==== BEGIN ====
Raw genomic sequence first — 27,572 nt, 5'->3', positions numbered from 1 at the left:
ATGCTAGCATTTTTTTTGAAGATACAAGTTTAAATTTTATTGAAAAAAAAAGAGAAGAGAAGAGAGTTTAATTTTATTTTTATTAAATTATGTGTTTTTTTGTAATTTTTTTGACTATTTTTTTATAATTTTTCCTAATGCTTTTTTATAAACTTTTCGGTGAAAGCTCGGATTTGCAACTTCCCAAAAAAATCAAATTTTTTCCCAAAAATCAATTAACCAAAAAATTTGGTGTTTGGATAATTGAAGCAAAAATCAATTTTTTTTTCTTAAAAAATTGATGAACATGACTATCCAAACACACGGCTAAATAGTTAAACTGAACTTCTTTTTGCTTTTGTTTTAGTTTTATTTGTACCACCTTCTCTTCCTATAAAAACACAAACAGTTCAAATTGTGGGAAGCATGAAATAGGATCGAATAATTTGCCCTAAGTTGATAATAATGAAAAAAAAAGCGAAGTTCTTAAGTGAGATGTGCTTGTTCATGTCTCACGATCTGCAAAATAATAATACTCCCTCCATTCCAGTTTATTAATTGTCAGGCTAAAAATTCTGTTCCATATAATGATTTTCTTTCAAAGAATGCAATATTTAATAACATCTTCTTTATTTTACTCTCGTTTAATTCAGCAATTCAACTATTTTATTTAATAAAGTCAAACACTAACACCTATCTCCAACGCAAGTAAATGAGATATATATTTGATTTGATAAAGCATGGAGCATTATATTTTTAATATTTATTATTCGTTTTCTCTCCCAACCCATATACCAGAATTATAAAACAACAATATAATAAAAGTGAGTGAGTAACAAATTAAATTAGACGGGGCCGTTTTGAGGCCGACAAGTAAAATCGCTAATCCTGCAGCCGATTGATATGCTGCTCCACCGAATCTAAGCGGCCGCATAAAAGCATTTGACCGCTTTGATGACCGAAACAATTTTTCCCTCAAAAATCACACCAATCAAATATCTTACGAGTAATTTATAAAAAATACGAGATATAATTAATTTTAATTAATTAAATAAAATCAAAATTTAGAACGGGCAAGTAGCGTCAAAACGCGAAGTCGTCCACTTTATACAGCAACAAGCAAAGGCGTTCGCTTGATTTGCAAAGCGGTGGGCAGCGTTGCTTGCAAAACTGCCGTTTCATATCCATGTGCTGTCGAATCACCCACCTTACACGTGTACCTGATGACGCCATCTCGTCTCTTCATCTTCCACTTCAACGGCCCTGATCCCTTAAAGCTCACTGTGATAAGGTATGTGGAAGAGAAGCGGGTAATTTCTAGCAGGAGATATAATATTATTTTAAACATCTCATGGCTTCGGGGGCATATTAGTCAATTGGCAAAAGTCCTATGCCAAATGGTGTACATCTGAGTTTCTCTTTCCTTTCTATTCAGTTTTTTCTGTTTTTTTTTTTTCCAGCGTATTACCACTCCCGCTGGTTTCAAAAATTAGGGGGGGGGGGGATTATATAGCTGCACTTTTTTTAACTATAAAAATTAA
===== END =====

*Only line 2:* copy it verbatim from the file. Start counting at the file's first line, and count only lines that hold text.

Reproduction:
ATGCTAGCATTTTTTTTGAAGATACAAGTTTAAATTTTATTGAAAAAAAAAGAGAAGAGAAGAGAGTTTAATTTTATTTTTATTAAATTATGTGTTTTTTTGTAATTTTTTTGACTATTTTTTTATAATTTTTCCTAATGCTTTTTTATAAACTTTTCGGTGAAAGCTCGGATTTGCAACTTCCCAAAAAAATCAAATTTTTTCCCAAAAATCAATTAACCAAAAAATTTGGTGTTTGGATAATTGAAGCAAAAATCAATTTTTTTTTCTTAAAAAATTGATGAACATGACTATCCAAACACACGGCTAAATAGTTAAACTGAACTTCTTTTTGCTTTTGTTTTAGTTTTATTTGTACCACCTTCTCTTCCTATAAAAACACAAACAGTTCAAATTGTGGGAAGCATGAAATAGGATCGAATAATTTGCCCTAAGTTGATAATAATGAAAAAAAAAGCGAAGTTCTTAAGTGAGATGTGCTTGTTCATGTCTCACGATCTGCAAAATAATAATACTCCCTCCATTCCAGTTTATTAATTGTCAGGCTAAAAATTCTGTTCCATATAATGATTTTCTTTCAAAGAATGCAATATTTAATAACATCTTCTTTATTTTACTCTCGTTTAATTCAGCAATTCAACTATTTTATTTAATAAAGTCAAACACTAACACCTATCTCCAACGCAAGTAAATGAGATATATATTTGATTTGATAAAGCATGGAGCATTATATTTTTAATATTTATTATTCGTTTTCTCTCCCAACCCATATACCAGAATTATAAAACAACAATATAATAAAAGTGAGTGAGTAACAAATTAAATTAGACGGGGCCGTTTTGAGGCCGACAAGTAAAATCGCTAATCCTGCAGCCGATTGATATGCTGCTCCACCGAATCTAAGCGGCCGCATAAAAGCATTTGACCGCTTTGATGACCGAAACAATTTTTCCCTCAAAAATCACACCAATCAAATATCTTACGAGTAATTTATAAAAAATACGAGATATAATTAATTTTAATTAATTAAATAAAATCAAAATTTAGAACGGGCAAGTAGCGTCAAAACGCGAAGTCGTCCACTTTATACAGCAACAAGCAAAGGCGTTCGCTTGATTTGCAAAGCGGTGGGCAGCGTTGCTTGCAAAACTGCCGTTTCATATCCATGTGCTGTCGAATCACCCACCTTACACGTGTACCTGATGACGCCATCTCGTCTCTTCATCTTCCACTTCAACGGCCCTGATCCCTTAAAGCTCACTGTGATAAGGTATGTGGAAGAGAAGCGGGTAATTTCTAGCAGGAGATATAATATTATTTTAAACATCTCATGGCTTCGGGGGCATATTAGTCAATTGGCAAAAGTCCTATGCCAAATGGTGTACATCTGAGTTTCTCTTTCCTTTCTATTCAGTTTTTTCTGTTTTTTTTTTTTCCAGCGTATTACCACTCCCGCTGGTTTCAAAAATTAGGGGGGGGGGGGATTATATAGCTGCACTTTTTTTAACTATAAAAATTAA